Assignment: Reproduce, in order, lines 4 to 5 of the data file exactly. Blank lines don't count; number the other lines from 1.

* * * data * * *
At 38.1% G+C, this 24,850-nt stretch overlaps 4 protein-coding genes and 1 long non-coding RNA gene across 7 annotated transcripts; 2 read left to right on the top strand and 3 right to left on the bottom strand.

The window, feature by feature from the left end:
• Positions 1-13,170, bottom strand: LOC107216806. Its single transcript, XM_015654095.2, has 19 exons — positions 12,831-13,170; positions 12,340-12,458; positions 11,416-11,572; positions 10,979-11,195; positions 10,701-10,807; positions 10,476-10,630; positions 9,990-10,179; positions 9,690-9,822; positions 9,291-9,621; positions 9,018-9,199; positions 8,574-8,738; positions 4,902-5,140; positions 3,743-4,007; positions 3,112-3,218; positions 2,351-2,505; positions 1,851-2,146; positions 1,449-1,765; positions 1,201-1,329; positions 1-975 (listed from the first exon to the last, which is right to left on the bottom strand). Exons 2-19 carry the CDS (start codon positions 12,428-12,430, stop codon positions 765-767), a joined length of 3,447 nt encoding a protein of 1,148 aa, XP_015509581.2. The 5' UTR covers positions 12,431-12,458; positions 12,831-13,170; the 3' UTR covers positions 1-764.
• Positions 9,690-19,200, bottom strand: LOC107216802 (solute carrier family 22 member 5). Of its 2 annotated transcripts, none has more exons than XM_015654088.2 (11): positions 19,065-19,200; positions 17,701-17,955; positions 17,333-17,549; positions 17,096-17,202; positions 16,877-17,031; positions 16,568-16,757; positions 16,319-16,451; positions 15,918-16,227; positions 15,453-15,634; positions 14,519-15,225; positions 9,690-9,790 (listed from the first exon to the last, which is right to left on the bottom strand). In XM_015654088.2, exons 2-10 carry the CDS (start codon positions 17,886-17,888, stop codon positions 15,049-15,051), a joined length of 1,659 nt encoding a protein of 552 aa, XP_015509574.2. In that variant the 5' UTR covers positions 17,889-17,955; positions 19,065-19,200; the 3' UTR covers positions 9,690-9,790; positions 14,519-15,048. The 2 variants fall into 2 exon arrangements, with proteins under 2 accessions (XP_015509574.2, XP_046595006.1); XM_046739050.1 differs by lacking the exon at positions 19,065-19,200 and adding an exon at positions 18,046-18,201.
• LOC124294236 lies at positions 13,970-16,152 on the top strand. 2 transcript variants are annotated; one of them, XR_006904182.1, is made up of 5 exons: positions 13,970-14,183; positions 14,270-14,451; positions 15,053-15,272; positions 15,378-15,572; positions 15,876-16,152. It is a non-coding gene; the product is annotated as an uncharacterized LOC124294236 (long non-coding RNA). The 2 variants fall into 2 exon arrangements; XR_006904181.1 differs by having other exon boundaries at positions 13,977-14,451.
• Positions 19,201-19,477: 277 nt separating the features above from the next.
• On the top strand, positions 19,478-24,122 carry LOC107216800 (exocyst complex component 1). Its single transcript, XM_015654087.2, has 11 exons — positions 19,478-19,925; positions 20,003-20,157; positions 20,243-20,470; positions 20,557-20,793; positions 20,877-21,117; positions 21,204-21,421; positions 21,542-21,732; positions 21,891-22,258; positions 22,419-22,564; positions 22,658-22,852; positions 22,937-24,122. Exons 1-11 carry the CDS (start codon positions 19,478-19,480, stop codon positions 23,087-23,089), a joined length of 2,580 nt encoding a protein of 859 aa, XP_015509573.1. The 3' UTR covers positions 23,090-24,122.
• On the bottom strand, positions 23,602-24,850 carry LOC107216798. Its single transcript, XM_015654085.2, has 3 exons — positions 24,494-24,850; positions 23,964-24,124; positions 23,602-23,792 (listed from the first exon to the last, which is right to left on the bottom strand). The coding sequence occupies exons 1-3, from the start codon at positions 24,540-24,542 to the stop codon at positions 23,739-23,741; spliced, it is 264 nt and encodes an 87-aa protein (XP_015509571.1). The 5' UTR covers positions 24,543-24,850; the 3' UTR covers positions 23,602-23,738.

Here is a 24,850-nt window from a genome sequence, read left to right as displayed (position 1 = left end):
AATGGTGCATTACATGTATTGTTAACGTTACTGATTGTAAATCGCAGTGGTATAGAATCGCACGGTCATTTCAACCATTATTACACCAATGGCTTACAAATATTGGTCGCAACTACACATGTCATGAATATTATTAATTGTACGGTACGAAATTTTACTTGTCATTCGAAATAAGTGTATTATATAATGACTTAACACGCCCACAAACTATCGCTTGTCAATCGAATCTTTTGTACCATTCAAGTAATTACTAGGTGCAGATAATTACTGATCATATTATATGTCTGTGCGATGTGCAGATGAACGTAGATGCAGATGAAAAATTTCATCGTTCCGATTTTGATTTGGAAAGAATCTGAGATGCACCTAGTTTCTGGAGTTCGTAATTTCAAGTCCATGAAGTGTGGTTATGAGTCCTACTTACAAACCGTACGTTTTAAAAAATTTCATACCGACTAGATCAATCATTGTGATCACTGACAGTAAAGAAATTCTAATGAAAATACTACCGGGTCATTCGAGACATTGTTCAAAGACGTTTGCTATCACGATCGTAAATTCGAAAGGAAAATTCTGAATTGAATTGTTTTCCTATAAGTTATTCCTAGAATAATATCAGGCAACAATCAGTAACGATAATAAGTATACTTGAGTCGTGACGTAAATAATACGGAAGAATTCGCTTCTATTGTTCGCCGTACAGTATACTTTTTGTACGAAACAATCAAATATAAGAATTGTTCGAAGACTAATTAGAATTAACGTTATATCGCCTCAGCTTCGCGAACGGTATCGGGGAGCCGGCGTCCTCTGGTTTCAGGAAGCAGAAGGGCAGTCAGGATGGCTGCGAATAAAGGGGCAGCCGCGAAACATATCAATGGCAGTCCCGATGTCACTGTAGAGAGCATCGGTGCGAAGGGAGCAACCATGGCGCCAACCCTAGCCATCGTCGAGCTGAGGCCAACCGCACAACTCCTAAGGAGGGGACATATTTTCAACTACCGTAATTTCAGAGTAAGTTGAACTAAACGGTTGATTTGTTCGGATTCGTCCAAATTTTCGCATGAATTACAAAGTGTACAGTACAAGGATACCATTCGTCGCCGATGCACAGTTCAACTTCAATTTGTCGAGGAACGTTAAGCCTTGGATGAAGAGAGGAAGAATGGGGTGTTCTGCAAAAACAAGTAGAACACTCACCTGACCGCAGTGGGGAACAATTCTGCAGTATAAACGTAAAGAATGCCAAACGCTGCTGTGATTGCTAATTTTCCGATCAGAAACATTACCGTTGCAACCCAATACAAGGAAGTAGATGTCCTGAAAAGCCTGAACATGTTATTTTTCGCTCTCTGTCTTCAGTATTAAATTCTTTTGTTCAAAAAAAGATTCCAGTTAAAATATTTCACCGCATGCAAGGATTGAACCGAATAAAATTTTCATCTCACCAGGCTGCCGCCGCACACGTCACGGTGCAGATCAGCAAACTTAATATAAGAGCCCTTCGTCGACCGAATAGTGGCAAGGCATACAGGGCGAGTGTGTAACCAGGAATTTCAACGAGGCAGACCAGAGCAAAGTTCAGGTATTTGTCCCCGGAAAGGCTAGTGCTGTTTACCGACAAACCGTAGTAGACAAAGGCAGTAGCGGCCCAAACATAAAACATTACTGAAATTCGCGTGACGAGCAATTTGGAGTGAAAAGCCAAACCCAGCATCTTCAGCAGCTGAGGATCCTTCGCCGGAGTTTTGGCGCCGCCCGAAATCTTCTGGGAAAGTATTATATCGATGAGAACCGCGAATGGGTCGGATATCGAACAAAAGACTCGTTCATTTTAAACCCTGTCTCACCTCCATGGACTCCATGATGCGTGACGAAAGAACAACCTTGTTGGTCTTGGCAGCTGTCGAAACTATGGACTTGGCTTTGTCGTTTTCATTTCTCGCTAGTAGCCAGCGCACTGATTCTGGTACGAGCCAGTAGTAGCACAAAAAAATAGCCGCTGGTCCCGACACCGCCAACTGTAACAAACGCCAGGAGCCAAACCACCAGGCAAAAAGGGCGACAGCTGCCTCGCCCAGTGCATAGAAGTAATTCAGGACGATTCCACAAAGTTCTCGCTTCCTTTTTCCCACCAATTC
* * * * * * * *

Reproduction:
• Positions 9,690-19,200, bottom strand: LOC107216802 (solute carrier family 22 member 5). Of its 2 annotated transcripts, none has more exons than XM_015654088.2 (11): positions 19,065-19,200; positions 17,701-17,955; positions 17,333-17,549; positions 17,096-17,202; positions 16,877-17,031; positions 16,568-16,757; positions 16,319-16,451; positions 15,918-16,227; positions 15,453-15,634; positions 14,519-15,225; positions 9,690-9,790 (listed from the first exon to the last, which is right to left on the bottom strand). In XM_015654088.2, exons 2-10 carry the CDS (start codon positions 17,886-17,888, stop codon positions 15,049-15,051), a joined length of 1,659 nt encoding a protein of 552 aa, XP_015509574.2. In that variant the 5' UTR covers positions 17,889-17,955; positions 19,065-19,200; the 3' UTR covers positions 9,690-9,790; positions 14,519-15,048. The 2 variants fall into 2 exon arrangements, with proteins under 2 accessions (XP_015509574.2, XP_046595006.1); XM_046739050.1 differs by lacking the exon at positions 19,065-19,200 and adding an exon at positions 18,046-18,201.
• LOC124294236 lies at positions 13,970-16,152 on the top strand. 2 transcript variants are annotated; one of them, XR_006904182.1, is made up of 5 exons: positions 13,970-14,183; positions 14,270-14,451; positions 15,053-15,272; positions 15,378-15,572; positions 15,876-16,152. It is a non-coding gene; the product is annotated as an uncharacterized LOC124294236 (long non-coding RNA). The 2 variants fall into 2 exon arrangements; XR_006904181.1 differs by having other exon boundaries at positions 13,977-14,451.